When the mouse is moved over supported (flash, video, canvas, iframes, silverlight) target elements on a web page, the border that lights up around the element with the toolbox at the bottom is the element selector. These element selectors are not one single div (with a border and the height and width of the target element), but four [divs] around the corners of the element (very similar to the Aardvark bookmarklet). Though a single element would do the job just as well, placing it below or above would interfere with mouse events of the target element. Additional jquery "mouseenter" events are directly added to these target elements to show up the selector. The selector element is redrawn around the target element every time the mouse enters a different target element.
The structure explained above seems to work for all elements except embedded flash, as some browsers draw flash above all elements to prevent clickjacking. Object and Embed tags also cannot hold data. Just for the case of Flash, a proxy <div> is placed on top of the flash. To allow the Flash element to capture its mouse events as usual, the proxy div is "sent to back" as soon as the mouse enters it, bringing the Flash Element to the top.
Moving and Resizing Elements
When an element is resized or moved from its position, three things happen .
- A new proxy element <img> with the dimensions of the original target element is inserted in its place to ensure that the parent of the target element does not collapse when the target element is moved out of its child hierarchy.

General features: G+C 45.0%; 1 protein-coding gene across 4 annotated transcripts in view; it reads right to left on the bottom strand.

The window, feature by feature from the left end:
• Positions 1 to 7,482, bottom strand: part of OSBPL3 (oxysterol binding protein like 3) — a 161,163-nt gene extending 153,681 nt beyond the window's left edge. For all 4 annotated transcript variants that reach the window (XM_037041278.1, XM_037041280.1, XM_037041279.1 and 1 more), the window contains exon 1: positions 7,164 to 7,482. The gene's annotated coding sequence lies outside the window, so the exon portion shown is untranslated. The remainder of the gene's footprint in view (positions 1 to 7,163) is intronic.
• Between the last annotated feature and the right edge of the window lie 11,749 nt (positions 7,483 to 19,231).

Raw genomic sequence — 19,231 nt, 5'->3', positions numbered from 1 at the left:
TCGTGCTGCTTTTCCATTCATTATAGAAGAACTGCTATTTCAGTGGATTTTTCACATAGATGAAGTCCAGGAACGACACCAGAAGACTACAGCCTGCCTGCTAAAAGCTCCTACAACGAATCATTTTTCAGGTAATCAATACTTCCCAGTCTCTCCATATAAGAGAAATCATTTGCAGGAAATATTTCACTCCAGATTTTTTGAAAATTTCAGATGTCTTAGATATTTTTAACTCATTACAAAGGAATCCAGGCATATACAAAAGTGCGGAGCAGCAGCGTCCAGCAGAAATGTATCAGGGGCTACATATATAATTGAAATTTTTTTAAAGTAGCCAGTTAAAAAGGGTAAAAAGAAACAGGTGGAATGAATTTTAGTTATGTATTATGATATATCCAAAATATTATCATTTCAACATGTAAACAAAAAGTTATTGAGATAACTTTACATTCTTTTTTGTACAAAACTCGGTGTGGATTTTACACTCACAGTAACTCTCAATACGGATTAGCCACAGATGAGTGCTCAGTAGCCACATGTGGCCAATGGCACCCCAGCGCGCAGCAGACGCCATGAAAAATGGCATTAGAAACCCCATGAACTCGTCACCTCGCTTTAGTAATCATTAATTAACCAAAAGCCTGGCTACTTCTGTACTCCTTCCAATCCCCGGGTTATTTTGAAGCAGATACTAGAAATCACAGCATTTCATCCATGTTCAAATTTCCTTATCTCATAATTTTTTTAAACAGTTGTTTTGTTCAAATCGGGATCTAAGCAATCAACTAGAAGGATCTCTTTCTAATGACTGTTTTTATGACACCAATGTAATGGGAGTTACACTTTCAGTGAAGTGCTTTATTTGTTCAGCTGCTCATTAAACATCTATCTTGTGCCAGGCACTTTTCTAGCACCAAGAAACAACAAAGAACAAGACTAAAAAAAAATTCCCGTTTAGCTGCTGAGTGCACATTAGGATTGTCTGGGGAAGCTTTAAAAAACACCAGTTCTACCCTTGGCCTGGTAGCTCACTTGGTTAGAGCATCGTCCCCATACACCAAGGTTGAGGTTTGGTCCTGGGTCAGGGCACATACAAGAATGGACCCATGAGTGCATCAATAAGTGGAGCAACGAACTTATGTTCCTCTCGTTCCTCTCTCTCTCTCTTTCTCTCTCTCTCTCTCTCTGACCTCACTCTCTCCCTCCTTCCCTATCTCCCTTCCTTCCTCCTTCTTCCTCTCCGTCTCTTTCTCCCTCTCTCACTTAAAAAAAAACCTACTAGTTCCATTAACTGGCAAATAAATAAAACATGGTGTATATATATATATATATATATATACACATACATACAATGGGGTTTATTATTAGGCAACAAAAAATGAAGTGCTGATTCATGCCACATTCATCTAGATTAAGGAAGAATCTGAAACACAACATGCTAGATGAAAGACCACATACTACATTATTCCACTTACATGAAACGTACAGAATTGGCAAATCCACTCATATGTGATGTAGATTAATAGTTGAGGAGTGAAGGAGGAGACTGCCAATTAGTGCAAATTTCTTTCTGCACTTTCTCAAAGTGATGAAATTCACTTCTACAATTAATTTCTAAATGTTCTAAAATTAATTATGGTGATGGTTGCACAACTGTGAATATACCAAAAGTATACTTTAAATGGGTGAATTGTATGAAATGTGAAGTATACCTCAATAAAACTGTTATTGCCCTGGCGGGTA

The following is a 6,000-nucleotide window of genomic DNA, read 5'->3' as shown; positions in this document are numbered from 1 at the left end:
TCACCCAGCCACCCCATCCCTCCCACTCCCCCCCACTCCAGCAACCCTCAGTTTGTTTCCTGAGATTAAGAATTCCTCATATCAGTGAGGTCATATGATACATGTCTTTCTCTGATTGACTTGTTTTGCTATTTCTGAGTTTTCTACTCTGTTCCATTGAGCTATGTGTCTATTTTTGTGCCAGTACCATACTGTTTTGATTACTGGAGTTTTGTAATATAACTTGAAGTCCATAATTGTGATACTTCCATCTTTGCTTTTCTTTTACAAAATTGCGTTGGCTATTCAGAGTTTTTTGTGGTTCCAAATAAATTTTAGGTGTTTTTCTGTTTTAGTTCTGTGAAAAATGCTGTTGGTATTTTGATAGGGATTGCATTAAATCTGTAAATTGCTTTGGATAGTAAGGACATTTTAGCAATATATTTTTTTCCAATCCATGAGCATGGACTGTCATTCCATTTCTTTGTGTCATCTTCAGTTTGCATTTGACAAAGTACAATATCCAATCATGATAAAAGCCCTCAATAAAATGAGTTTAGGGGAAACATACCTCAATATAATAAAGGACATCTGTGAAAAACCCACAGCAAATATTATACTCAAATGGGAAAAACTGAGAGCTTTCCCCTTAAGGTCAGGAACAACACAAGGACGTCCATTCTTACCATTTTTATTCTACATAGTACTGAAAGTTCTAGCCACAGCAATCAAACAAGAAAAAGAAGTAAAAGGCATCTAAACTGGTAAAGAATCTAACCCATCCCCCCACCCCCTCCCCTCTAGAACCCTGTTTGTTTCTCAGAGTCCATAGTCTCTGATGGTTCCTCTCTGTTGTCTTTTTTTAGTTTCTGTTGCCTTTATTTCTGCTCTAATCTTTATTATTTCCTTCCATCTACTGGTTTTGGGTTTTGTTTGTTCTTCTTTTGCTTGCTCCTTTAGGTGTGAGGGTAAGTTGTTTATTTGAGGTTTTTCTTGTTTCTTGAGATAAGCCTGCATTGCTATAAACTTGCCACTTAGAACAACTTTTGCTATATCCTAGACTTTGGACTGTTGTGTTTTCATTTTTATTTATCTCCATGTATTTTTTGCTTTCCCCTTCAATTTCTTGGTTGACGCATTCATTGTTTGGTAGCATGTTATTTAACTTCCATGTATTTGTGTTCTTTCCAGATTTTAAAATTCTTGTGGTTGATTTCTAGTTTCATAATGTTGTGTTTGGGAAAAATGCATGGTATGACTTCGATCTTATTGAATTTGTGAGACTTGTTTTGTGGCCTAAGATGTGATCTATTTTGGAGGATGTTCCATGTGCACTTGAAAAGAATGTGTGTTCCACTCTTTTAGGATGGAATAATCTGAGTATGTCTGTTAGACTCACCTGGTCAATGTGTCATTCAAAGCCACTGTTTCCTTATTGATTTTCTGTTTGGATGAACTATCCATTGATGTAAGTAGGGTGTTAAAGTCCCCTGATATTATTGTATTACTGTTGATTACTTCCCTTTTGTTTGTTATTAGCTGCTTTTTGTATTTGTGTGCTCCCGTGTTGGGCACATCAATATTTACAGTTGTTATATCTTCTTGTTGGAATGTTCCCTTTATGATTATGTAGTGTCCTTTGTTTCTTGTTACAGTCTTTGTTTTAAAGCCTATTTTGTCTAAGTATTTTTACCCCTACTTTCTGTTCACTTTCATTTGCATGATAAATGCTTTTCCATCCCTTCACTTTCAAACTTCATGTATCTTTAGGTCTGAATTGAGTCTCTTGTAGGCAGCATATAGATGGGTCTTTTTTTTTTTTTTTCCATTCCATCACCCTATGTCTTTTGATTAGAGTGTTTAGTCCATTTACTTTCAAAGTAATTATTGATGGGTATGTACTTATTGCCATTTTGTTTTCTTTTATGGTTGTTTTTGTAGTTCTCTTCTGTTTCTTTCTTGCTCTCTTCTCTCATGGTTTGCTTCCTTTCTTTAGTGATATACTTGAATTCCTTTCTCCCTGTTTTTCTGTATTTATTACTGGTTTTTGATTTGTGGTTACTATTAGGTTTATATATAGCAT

- The element is given an absolute position to allow the drag.
- The element is also re-attached directly under the body to ensure that overflow:hidden in the parent element does not prevent the target element from being moved around.
Some actions like full screen or switch off lights hide all other elements. To restore the page to the state prior to the action, the bookmarklet link has to be clicked again. A button on the page could have done this job, but placing one may look ugly, especially when a video is full screen. Hence, some commands like full screen or switch-off-lights define a "next-action" that is executed when the bookmarklet is clicked again.
Support for tags
This newer version has a better support for tags, and the actions that can be performed on tags. Every tag is defined by a separate object that in turn declares the commands or actions (like move, full-screen, download) that can be performed on the object. Common actions are added using a mixin like pattern.
To look at how MediaPlus works under the cover, you can check out the source code here.